message 17: by Carson (new)

Carson (givemetimeandacrayon) | 58 comments karen wrote: "i didn't read hatchet until grad school, and i LOVED it! and i was actually mad that i didn't get to read it when i was little. or maybe it didn't exist when i was little - i don't even want to che..."

I had a crush on Sebastian from The Little Mermaid. Because I apparently don't want to live out of these waters.
I was also unaware that Donnie Osmond was the voice of the guy from Mulan when he sings. I've been in love with that character my entire life!


message 18: by karen, future RA queen (new)

karen (karenbrissette) | 1315 comments Mod
i loved any and all animal stories. The Incredible Journey was a favorite, but there were some i feel like i may have been the only one to ever read, which i guess makes them "mine":

Junket
Champion Dog: Prince Tom
Rama, the Gypsy Cat


message 19: by Carson (new)

Carson (givemetimeandacrayon) | 58 comments karen wrote: "i loved any and all animal stories. The Incredible Journey was a favorite, but there were some i feel like i may have been the only one to ever read, which i guess makes them "mine":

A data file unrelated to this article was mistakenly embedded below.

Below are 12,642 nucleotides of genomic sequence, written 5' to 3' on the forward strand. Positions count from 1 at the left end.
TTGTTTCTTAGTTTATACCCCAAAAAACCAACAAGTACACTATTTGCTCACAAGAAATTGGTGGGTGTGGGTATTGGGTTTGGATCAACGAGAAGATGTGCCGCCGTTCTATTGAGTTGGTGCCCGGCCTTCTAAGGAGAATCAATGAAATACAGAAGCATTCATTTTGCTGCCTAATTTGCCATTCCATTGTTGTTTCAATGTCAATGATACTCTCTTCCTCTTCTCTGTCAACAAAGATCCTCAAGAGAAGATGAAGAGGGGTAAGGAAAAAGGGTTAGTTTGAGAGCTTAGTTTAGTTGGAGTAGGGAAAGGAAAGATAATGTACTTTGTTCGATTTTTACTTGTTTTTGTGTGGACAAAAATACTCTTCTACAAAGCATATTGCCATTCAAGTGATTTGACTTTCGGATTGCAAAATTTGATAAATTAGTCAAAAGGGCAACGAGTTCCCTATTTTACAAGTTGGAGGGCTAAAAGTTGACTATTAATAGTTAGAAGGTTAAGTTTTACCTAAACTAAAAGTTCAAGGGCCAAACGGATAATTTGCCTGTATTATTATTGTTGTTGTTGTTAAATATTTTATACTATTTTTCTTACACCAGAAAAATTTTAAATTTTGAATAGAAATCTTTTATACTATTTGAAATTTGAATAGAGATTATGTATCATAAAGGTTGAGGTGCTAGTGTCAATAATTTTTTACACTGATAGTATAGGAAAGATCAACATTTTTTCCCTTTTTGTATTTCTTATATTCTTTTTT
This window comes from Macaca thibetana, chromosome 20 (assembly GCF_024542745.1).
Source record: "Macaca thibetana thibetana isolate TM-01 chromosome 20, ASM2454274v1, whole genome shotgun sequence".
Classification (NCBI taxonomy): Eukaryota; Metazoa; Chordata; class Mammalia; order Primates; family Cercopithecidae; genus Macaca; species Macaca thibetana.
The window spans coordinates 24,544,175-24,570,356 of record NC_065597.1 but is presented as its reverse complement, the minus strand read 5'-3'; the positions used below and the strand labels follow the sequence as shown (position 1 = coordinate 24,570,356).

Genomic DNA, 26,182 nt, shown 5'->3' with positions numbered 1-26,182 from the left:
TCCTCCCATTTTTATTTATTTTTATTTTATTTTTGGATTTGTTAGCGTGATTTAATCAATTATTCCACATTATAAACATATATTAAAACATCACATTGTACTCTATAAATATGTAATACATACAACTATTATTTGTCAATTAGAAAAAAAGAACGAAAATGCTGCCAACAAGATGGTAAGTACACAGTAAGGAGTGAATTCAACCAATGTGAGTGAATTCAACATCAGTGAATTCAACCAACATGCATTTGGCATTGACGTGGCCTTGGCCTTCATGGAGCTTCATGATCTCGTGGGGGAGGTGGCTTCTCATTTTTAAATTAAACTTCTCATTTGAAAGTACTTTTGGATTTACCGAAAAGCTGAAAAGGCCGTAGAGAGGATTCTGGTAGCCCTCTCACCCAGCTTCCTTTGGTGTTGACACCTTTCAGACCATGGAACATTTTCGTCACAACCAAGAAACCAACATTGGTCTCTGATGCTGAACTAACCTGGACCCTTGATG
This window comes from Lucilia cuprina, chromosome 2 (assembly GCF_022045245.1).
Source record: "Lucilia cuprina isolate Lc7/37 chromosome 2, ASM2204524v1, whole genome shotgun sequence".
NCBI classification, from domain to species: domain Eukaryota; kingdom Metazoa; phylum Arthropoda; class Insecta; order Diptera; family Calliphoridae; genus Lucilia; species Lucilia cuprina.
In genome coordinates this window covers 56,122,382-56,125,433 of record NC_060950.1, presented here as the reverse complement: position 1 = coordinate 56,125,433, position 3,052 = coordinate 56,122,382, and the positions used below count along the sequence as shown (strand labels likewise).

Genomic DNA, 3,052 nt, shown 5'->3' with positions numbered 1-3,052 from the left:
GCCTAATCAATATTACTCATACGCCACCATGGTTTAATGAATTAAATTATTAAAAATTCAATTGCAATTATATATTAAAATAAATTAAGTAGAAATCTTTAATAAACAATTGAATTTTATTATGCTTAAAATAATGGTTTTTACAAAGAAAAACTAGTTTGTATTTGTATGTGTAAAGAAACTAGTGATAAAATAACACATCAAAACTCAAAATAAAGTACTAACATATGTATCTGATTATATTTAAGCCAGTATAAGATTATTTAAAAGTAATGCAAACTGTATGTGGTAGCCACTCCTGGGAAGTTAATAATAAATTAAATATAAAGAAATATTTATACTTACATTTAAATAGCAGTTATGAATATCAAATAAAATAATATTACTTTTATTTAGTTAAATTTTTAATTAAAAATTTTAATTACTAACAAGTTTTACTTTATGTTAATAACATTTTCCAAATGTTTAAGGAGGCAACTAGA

..."


You may be right because I've heard of none of those. I'm just the girl who loved Tale of Desperaux before it was a terrible movie and still is trying to read Greek mythology to my five dogs. I'm pretty sure I'm the only one who read the Little Fur series and Ingo and all of the Magic Attic Club series, Girlhood Journey various series, Every Day the day that gay marriage was legalized in all 50 states. I'm also pretty sure I'm the only 18 year old who still has their Gene Kelly, Bad Sandy, Jo March, and Neela from Girls of Many Lands dolls out in the open in their room, which is still classic Pooh.


message 20: by karen, future RA queen (new)

karen (karenbrissette) | 1315 comments Mod
i only understood about every other word of that! (:


message 21: by Carson (new)

Carson (givemetimeandacrayon) | 58 comments karen wrote: "i only understood about every other word of that! (:"